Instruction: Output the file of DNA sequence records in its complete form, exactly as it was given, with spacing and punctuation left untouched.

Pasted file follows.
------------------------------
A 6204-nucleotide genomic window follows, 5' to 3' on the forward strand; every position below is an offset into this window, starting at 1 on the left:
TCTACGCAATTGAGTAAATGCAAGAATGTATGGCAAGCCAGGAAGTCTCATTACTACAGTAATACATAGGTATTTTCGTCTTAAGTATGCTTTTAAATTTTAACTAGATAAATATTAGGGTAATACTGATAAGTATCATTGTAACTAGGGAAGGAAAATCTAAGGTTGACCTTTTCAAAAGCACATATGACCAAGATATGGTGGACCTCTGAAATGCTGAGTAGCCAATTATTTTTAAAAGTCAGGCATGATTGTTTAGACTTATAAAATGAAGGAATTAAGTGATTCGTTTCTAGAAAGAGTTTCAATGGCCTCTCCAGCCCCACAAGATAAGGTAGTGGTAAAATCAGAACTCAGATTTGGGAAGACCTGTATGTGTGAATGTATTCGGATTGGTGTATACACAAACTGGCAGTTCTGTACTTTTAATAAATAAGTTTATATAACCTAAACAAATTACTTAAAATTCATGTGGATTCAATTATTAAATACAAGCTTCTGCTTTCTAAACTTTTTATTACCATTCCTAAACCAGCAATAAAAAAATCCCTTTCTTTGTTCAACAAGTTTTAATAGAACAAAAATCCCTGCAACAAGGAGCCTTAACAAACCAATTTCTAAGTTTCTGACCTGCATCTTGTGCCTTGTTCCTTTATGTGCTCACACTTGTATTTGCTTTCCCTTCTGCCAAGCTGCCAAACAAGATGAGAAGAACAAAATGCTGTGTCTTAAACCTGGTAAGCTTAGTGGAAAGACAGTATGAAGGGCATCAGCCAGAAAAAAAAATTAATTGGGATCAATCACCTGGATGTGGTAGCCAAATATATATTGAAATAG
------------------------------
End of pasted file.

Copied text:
A 6204-nucleotide genomic window follows, 5' to 3' on the forward strand; every position below is an offset into this window, starting at 1 on the left:
TCTACGCAATTGAGTAAATGCAAGAATGTATGGCAAGCCAGGAAGTCTCATTACTACAGTAATACATAGGTATTTTCGTCTTAAGTATGCTTTTAAATTTTAACTAGATAAATATTAGGGTAATACTGATAAGTATCATTGTAACTAGGGAAGGAAAATCTAAGGTTGACCTTTTCAAAAGCACATATGACCAAGATATGGTGGACCTCTGAAATGCTGAGTAGCCAATTATTTTTAAAAGTCAGGCATGATTGTTTAGACTTATAAAATGAAGGAATTAAGTGATTCGTTTCTAGAAAGAGTTTCAATGGCCTCTCCAGCCCCACAAGATAAGGTAGTGGTAAAATCAGAACTCAGATTTGGGAAGACCTGTATGTGTGAATGTATTCGGATTGGTGTATACACAAACTGGCAGTTCTGTACTTTTAATAAATAAGTTTATATAACCTAAACAAATTACTTAAAATTCATGTGGATTCAATTATTAAATACAAGCTTCTGCTTTCTAAACTTTTTATTACCATTCCTAAACCAGCAATAAAAAAATCCCTTTCTTTGTTCAACAAGTTTTAATAGAACAAAAATCCCTGCAACAAGGAGCCTTAACAAACCAATTTCTAAGTTTCTGACCTGCATCTTGTGCCTTGTTCCTTTATGTGCTCACACTTGTATTTGCTTTCCCTTCTGCCAAGCTGCCAAACAAGATGAGAAGAACAAAATGCTGTGTCTTAAACCTGGTAAGCTTAGTGGAAAGACAGTATGAAGGGCATCAGCCAGAAAAAAAAATTAATTGGGATCAATCACCTGGATGTGGTAGCCAAATATATATTGAAATAG